Thursday, November 6, 2008
A full belly
The food in Hue is reknowned because of a particular king who must have been either constantly hungry, bored or picky. Whatever the reason, it is due to his orders to be served 50 different dishes by 50 different chefs at each meal that Hue has such delicious offerings today.
My personal dining experiences in the city ran the gamut from street to royalty.
I arrived quite early in the morning after an overnight bus ride to pouring rain and promptly showered before falling into bed. (Note: it is next to impossible to get a good night sleep on a bus, even one with long reclining seats. It's a hard lesson that I learned more than once.)
I was astounded when I woke up a few hours later to find that the rain hadn't stopped or even slowed, and the roads had been transformed into rivers as a result. I felt a bit like I was in the Oregon Trail, Vietnam Edition, as I forded the river crossing the street, nearly losing my shoe in the process.
Happily, I survived without losing any oxen or contracting cholera, so I was able to enjoy a big steaming bowl of pho bo while watching people struggle by on motorbikes whose engines had flooded. Quite an entertaining way to pass a few hours.
Once the rain finally subsided, I struck off for the Citadel, Hue's very own walled palace. I spent the rest of the afternoon exploring this enormous and bewitching complex, stumbling upon ornate temples and playrooms in pristine condition only to turn the next corner to find a palace in complete shambles. The Citadel is an intriguing place where I could easily have spent an entire additional day wandering about.
Starving, Petar (my travel buddy) and I made our way to my favorite kind of restaurant: a stall just off (or on) the street. You know the type, plastic chairs and short tables filled with locals slurping and chattering, a kitchen rigged up outside with one wok and two cooks and a menu only if you're very very lucky. The kind of restaurants where you point at something someone else is eating, then make a #1 sign with your fingers, the eloquent yet universal way of saying "I'd like one of whatever he's having, please."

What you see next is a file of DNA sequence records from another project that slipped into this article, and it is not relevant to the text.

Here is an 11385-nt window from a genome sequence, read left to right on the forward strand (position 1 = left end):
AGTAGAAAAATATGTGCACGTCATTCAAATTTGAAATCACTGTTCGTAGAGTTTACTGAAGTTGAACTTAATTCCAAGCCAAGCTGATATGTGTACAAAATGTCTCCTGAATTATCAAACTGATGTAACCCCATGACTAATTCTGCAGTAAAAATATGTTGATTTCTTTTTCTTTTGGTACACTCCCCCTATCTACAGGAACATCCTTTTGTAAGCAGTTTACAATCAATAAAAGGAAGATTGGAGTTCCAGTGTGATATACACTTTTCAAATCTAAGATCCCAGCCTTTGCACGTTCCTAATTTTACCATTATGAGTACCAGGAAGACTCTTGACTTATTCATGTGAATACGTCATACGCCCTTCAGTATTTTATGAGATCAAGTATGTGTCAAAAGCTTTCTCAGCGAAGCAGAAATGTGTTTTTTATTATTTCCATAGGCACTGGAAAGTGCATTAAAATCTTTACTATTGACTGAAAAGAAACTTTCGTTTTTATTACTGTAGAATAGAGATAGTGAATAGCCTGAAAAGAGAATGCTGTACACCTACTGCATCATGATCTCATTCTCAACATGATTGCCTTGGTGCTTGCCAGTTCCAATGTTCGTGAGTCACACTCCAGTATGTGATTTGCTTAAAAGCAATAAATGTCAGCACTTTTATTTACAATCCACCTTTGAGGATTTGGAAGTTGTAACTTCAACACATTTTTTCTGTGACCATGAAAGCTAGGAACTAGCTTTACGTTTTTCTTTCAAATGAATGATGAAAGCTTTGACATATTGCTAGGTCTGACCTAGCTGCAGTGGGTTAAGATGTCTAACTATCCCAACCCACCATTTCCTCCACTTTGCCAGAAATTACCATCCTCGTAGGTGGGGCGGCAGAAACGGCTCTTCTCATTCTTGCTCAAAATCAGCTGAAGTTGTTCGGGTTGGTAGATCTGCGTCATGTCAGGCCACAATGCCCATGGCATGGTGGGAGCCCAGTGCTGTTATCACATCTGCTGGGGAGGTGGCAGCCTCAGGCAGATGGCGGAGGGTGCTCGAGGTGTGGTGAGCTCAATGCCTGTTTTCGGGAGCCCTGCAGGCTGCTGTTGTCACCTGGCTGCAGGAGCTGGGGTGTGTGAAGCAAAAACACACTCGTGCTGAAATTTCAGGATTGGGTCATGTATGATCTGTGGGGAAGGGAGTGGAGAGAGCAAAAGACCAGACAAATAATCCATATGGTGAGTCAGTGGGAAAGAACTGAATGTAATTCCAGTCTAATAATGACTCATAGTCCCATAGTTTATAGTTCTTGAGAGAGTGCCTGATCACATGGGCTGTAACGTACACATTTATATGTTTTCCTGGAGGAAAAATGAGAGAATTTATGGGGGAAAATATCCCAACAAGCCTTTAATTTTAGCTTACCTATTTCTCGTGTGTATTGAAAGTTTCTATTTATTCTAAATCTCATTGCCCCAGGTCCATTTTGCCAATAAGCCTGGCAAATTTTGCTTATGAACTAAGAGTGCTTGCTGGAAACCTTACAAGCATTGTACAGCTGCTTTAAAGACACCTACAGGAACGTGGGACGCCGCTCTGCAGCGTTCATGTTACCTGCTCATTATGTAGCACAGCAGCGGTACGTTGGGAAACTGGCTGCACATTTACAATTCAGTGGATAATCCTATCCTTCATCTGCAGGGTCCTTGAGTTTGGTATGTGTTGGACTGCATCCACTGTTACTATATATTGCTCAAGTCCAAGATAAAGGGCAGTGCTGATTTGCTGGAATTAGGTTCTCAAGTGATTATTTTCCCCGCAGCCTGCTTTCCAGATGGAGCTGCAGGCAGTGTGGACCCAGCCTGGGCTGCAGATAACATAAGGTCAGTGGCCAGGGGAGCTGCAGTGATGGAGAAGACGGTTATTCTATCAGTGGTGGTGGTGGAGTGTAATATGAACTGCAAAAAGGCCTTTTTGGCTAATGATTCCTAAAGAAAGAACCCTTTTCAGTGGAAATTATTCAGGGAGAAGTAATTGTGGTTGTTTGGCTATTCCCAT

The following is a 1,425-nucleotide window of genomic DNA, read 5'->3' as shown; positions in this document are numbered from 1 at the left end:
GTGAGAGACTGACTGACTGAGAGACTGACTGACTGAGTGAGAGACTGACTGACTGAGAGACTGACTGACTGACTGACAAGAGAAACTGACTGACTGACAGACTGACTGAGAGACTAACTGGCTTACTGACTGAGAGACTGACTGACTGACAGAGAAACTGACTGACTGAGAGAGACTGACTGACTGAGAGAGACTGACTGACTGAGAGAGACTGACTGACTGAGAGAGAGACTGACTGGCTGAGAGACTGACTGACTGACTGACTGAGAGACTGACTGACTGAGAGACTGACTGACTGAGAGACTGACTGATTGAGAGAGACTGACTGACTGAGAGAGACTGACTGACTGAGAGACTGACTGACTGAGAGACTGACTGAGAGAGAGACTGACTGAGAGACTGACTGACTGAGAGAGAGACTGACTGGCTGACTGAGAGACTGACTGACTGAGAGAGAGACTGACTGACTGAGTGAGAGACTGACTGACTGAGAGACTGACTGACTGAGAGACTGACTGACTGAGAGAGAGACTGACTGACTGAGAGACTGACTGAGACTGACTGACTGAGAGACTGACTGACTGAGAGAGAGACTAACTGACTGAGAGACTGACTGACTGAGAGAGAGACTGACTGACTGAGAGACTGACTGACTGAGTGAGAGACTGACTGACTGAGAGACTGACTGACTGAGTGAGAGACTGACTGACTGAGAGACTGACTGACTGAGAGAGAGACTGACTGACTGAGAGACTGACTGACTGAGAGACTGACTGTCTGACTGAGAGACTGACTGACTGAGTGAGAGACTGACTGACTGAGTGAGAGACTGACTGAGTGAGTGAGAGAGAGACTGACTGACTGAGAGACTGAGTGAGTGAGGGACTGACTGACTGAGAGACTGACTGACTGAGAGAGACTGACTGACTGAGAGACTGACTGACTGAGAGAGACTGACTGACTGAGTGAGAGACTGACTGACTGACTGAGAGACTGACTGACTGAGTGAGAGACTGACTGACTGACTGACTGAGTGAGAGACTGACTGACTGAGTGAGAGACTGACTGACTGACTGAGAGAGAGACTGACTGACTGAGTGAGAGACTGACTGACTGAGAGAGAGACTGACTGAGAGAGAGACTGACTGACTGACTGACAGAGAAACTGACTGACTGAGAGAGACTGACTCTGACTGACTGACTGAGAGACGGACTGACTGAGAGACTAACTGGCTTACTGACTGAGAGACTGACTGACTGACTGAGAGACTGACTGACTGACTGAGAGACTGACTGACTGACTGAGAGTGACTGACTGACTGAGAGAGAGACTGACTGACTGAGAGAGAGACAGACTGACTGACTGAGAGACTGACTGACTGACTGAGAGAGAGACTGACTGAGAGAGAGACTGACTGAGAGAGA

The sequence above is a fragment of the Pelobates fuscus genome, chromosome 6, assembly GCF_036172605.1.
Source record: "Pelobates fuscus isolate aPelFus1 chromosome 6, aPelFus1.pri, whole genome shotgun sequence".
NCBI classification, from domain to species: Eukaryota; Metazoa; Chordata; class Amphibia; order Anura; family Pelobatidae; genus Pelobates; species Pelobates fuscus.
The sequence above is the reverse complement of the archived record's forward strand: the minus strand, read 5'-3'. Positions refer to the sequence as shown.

The following day I decided to treat myself to one of the Lonely Planet guidebook "our picks". Y Thao Garden offers only one dining option, an eight course set menu for $10. Broke my budget, but oh, was it worth it.
I now have to take a moment to beg your apologies, because I forgot to bring my camera to this amazing lunch to end all lunches. I know, I know, completely idiotic, but what can you do? Perhaps someday I'll learn to be a proper food blogger and have my camera onhand at all times.
Maybe I should mention that Hue food is known as not just being tasty, but also very decorative and well-presented. Because maybe then you won't be as shocked when I mention that our first course consisted of fried pork spring rolls skewered onto a pineapple peacock whose wings and head were made of carved carrots. I did mention that it was a bit over the top, didn't I?
Our next course was a vegetable soup with the most delicious broth I've ever had created strictly from vegetables. It was enough to motivate a girl to finally getting around to making homemade broth.
Third course consisted of freshly steamed whole prawns served with a delicious lemon and salt & pepper dipping sauce. Simple, fresh, perfect.
Four course was a sort of Asian taco. A deep-fried rice pancake was filled with pork, prawn, mung beans and mushrooms, and served with a peanut and coconut dipping sauce. Delicious, if a bit greasy.
The fifth course was the most unusual. It was described as fig salad, but what came out was not what I had pictured (I was thinking quartered figs with proscuitto and goat cheese, my only previous experiences with fig salads, and delicious ones at that). Anyway, what arrived was finally diced figs, peanuts, mint, prawn, sesame seeds...and possibly other things that I couldn't quite put my finger on. The salad was to be eaten on top of shrimp crackers and was completely delicious.
The sixth and seventh courses, while good, weren't quite up to snuff comparatively. They consisted of grilled/smoked beef topped with sesame seeds that tasted overwhelmingly smoky and a sticky rice stir fry with lotus nut and diced carrot, shallot and onion. The latter was fine, if unmemorable.
Our last course arrived looking like a cross between a lollipop and a tomato plant (okay, to be honest, I would never have guessed "tomato plant" if the waitress hadn't described it as such). It was, in fact, a green been cake dipped in gelatin that was tasty and, yet again, unusual.
Did I eat again the rest of the day? I did not. But I did have a satisfied belly to last me through another bus ride the following day to Hoi An.